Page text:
Charles Alexander – Chairman

December 7, 2012


London 7 December 2012

Stephen Revell, Opera Rara’s Managing Director, today announced that Charles Alexander has been appointed as the new Chairman of the company.

Charles Alexander formerly served as President of GE Capital Europe and was a director and Deputy Chairman of English National Opera. He replaces Patrick Griggs, who held the position since 2004.

Stephen Revell says, “I am thrilled that Charles Alexander has agreed to take on the chairmanship of the company.  His appointment comes at a critical time and I know we couldn’t be in better hands. Over the past year alone, we have made significant appointments which have taken Opera Rara to a new level: one of the world’s leading conductors, Sir Mark Elder, came on board as Artistic Director and Roger Parker and John Fisher were appointed repertoire and casting consultants respectively. With Charles as Chairman, Sir Mark at the artistic helm and the enormous groundswell of support for Opera Rara, we could not be better positioned for the years to come”.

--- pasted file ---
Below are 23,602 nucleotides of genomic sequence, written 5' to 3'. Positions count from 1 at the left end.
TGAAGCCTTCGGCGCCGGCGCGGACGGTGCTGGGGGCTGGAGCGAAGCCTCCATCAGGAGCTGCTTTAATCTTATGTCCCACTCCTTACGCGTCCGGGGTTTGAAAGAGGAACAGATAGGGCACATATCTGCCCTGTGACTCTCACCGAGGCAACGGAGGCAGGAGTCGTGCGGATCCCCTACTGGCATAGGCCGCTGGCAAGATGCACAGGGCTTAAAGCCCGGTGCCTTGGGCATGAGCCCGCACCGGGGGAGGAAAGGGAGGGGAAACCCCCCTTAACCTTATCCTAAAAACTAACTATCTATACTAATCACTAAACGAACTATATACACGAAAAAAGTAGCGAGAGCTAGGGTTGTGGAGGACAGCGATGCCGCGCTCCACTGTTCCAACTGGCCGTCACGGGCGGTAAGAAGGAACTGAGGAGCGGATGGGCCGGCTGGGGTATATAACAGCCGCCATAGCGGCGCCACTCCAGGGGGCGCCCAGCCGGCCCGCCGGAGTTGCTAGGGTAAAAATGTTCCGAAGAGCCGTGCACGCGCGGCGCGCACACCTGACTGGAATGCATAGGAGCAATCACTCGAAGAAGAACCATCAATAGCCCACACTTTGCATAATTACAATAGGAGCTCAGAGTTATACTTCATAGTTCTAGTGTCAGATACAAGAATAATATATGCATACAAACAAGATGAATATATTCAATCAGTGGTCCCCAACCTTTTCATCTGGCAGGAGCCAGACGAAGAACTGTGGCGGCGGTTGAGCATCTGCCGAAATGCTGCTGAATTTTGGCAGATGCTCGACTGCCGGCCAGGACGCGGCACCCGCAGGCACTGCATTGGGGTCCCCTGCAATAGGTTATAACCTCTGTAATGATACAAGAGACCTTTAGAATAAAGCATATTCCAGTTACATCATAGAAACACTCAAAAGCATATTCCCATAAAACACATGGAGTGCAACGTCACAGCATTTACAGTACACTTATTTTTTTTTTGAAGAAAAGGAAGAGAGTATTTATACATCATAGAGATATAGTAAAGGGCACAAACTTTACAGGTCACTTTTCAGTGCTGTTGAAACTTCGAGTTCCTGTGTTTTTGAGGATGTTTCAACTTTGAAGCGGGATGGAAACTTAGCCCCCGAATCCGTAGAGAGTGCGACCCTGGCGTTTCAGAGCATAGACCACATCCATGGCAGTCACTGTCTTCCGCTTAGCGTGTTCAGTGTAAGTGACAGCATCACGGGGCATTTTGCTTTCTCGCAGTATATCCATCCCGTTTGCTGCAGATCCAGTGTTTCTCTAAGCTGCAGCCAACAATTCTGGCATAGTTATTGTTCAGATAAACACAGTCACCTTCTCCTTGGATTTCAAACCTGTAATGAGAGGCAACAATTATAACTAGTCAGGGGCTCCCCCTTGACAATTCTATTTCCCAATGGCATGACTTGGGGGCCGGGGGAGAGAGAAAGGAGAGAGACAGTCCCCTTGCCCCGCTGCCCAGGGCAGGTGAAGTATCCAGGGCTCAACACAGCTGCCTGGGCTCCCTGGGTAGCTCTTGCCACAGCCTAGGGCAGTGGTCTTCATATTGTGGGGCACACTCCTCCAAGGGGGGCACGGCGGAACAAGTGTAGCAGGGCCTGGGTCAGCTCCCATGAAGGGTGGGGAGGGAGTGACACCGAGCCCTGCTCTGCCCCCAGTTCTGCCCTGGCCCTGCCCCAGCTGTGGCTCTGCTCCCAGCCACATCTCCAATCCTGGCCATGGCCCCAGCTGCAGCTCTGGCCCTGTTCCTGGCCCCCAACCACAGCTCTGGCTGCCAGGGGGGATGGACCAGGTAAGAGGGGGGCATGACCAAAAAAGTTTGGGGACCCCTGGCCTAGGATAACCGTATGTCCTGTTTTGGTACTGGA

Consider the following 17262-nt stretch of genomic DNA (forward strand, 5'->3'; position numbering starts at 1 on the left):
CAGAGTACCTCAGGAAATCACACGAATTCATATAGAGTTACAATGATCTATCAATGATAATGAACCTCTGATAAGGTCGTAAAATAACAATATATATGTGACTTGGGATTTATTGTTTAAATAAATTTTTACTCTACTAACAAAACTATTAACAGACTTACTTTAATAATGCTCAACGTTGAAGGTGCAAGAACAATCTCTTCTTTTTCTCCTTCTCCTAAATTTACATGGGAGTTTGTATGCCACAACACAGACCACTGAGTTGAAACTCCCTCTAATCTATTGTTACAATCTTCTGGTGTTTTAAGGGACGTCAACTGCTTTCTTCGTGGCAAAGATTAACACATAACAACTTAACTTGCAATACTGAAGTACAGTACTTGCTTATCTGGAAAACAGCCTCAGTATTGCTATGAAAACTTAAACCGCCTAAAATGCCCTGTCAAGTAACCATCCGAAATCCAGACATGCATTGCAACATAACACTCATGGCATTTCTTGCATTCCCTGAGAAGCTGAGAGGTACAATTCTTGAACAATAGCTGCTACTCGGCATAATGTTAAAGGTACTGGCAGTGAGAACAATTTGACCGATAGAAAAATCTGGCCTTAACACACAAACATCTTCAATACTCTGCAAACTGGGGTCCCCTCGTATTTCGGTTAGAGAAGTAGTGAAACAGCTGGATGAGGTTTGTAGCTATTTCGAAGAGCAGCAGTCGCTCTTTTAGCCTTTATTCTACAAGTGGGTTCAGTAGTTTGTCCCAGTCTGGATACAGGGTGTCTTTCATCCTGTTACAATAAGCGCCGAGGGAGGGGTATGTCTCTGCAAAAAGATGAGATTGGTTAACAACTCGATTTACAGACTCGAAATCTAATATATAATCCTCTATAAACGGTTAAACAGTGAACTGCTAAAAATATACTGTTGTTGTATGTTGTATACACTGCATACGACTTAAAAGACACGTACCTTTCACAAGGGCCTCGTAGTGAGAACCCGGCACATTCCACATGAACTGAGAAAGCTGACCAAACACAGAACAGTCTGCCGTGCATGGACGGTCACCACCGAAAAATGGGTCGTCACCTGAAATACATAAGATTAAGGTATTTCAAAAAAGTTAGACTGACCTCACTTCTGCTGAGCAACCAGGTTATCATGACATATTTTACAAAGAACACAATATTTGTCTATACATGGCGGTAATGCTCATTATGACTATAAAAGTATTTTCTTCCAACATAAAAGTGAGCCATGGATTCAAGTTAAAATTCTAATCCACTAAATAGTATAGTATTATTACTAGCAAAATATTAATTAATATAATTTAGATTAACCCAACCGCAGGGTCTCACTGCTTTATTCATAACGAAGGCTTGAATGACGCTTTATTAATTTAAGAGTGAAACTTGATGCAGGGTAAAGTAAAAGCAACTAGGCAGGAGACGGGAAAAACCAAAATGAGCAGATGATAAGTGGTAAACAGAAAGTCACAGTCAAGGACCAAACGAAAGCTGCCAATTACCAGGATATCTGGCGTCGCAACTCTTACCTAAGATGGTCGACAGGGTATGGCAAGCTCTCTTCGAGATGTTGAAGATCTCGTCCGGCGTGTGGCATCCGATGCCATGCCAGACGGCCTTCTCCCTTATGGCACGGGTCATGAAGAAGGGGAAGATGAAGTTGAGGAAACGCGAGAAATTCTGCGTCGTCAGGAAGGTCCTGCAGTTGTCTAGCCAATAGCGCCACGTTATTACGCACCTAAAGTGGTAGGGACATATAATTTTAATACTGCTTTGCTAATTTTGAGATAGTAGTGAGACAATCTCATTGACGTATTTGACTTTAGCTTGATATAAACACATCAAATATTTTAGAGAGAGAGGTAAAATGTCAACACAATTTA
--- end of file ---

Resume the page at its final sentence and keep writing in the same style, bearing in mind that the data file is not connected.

Of the appointment, Artistic Director, Sir Mark Elder, comments, “This is a very exciting time for Opera Rara; it may be small, but the company continues to make an enormous contribution to the opera world and I couldn’t be more delighted that Charles will be taking on this vital role with the organisation in the years ahead“.

Says Charles Alexander, “Opera Rara is a unique cultural institution, a shining star in the operatic galaxy. Its fundamental raison d’être, the rediscovery and revival of neglected operatic masterpieces, is based on sound scholarship, exhaustive detective work and brilliance of production, whether recorded or live in concert and I look forward to helping with the next phase of its growth”.